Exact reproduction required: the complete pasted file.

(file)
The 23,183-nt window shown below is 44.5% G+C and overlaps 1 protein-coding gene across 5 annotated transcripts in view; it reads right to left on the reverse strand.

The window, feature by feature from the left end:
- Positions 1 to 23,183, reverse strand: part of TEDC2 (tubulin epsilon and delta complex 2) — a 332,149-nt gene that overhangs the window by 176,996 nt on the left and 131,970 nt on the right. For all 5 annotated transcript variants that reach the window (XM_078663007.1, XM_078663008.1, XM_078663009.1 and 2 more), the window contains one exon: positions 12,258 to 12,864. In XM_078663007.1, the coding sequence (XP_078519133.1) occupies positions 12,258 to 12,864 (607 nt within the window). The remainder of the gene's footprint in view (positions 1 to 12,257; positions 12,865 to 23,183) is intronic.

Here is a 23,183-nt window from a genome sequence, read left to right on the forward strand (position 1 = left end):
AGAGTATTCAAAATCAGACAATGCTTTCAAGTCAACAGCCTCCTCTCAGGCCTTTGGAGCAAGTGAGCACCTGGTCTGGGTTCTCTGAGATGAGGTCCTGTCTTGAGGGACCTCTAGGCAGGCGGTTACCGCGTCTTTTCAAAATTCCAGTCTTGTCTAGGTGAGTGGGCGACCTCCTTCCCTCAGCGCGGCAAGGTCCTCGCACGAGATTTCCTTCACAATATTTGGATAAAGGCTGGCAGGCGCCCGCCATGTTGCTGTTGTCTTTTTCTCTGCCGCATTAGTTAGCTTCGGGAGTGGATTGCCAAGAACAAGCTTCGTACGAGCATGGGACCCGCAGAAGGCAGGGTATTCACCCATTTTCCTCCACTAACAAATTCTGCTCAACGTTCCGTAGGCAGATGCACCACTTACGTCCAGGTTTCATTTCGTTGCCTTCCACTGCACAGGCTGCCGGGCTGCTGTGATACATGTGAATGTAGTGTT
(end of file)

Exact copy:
The 23,183-nt window shown below is 44.5% G+C and overlaps 1 protein-coding gene across 5 annotated transcripts in view; it reads right to left on the reverse strand.

The window, feature by feature from the left end:
- Positions 1 to 23,183, reverse strand: part of TEDC2 (tubulin epsilon and delta complex 2) — a 332,149-nt gene that overhangs the window by 176,996 nt on the left and 131,970 nt on the right. For all 5 annotated transcript variants that reach the window (XM_078663007.1, XM_078663008.1, XM_078663009.1 and 2 more), the window contains one exon: positions 12,258 to 12,864. In XM_078663007.1, the coding sequence (XP_078519133.1) occupies positions 12,258 to 12,864 (607 nt within the window). The remainder of the gene's footprint in view (positions 1 to 12,257; positions 12,865 to 23,183) is intronic.

Here is a 23,183-nt window from a genome sequence, read left to right on the forward strand (position 1 = left end):
AGAGTATTCAAAATCAGACAATGCTTTCAAGTCAACAGCCTCCTCTCAGGCCTTTGGAGCAAGTGAGCACCTGGTCTGGGTTCTCTGAGATGAGGTCCTGTCTTGAGGGACCTCTAGGCAGGCGGTTACCGCGTCTTTTCAAAATTCCAGTCTTGTCTAGGTGAGTGGGCGACCTCCTTCCCTCAGCGCGGCAAGGTCCTCGCACGAGATTTCCTTCACAATATTTGGATAAAGGCTGGCAGGCGCCCGCCATGTTGCTGTTGTCTTTTTCTCTGCCGCATTAGTTAGCTTCGGGAGTGGATTGCCAAGAACAAGCTTCGTACGAGCATGGGACCCGCAGAAGGCAGGGTATTCACCCATTTTCCTCCACTAACAAATTCTGCTCAACGTTCCGTAGGCAGATGCACCACTTACGTCCAGGTTTCATTTCGTTGCCTTCCACTGCACAGGCTGCCGGGCTGCTGTGATACATGTGAATGTAGTGTT